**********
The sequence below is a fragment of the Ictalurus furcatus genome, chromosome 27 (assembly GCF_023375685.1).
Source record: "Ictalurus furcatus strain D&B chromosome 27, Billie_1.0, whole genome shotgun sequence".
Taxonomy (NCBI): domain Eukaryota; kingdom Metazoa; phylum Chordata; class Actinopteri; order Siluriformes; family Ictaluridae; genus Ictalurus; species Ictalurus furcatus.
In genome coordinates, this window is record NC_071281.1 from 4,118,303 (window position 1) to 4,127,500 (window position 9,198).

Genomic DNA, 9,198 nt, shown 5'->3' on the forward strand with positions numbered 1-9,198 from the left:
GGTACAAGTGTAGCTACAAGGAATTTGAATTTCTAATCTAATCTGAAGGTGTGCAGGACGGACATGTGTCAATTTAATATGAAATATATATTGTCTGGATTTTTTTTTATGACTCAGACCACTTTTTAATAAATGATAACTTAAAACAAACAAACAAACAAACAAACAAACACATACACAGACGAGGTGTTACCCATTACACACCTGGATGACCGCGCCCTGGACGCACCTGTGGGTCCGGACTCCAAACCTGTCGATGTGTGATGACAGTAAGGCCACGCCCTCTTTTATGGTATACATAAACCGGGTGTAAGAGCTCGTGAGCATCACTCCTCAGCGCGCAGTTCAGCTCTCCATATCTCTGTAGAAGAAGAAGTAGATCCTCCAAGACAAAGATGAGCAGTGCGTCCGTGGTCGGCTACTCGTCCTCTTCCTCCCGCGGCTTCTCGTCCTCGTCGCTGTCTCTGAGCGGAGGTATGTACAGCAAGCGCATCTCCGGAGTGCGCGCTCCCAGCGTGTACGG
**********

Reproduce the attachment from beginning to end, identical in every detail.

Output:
The sequence below is a fragment of the Ictalurus furcatus genome, chromosome 27 (assembly GCF_023375685.1).
Source record: "Ictalurus furcatus strain D&B chromosome 27, Billie_1.0, whole genome shotgun sequence".
Taxonomy (NCBI): domain Eukaryota; kingdom Metazoa; phylum Chordata; class Actinopteri; order Siluriformes; family Ictaluridae; genus Ictalurus; species Ictalurus furcatus.
In genome coordinates, this window is record NC_071281.1 from 4,118,303 (window position 1) to 4,127,500 (window position 9,198).

Genomic DNA, 9,198 nt, shown 5'->3' on the forward strand with positions numbered 1-9,198 from the left:
GGTACAAGTGTAGCTACAAGGAATTTGAATTTCTAATCTAATCTGAAGGTGTGCAGGACGGACATGTGTCAATTTAATATGAAATATATATTGTCTGGATTTTTTTTTATGACTCAGACCACTTTTTAATAAATGATAACTTAAAACAAACAAACAAACAAACAAACAAACACATACACAGACGAGGTGTTACCCATTACACACCTGGATGACCGCGCCCTGGACGCACCTGTGGGTCCGGACTCCAAACCTGTCGATGTGTGATGACAGTAAGGCCACGCCCTCTTTTATGGTATACATAAACCGGGTGTAAGAGCTCGTGAGCATCACTCCTCAGCGCGCAGTTCAGCTCTCCATATCTCTGTAGAAGAAGAAGTAGATCCTCCAAGACAAAGATGAGCAGTGCGTCCGTGGTCGGCTACTCGTCCTCTTCCTCCCGCGGCTTCTCGTCCTCGTCGCTGTCTCTGAGCGGAGGTATGTACAGCAAGCGCATCTCCGGAGTGCGCGCTCCCAGCGTGTACGG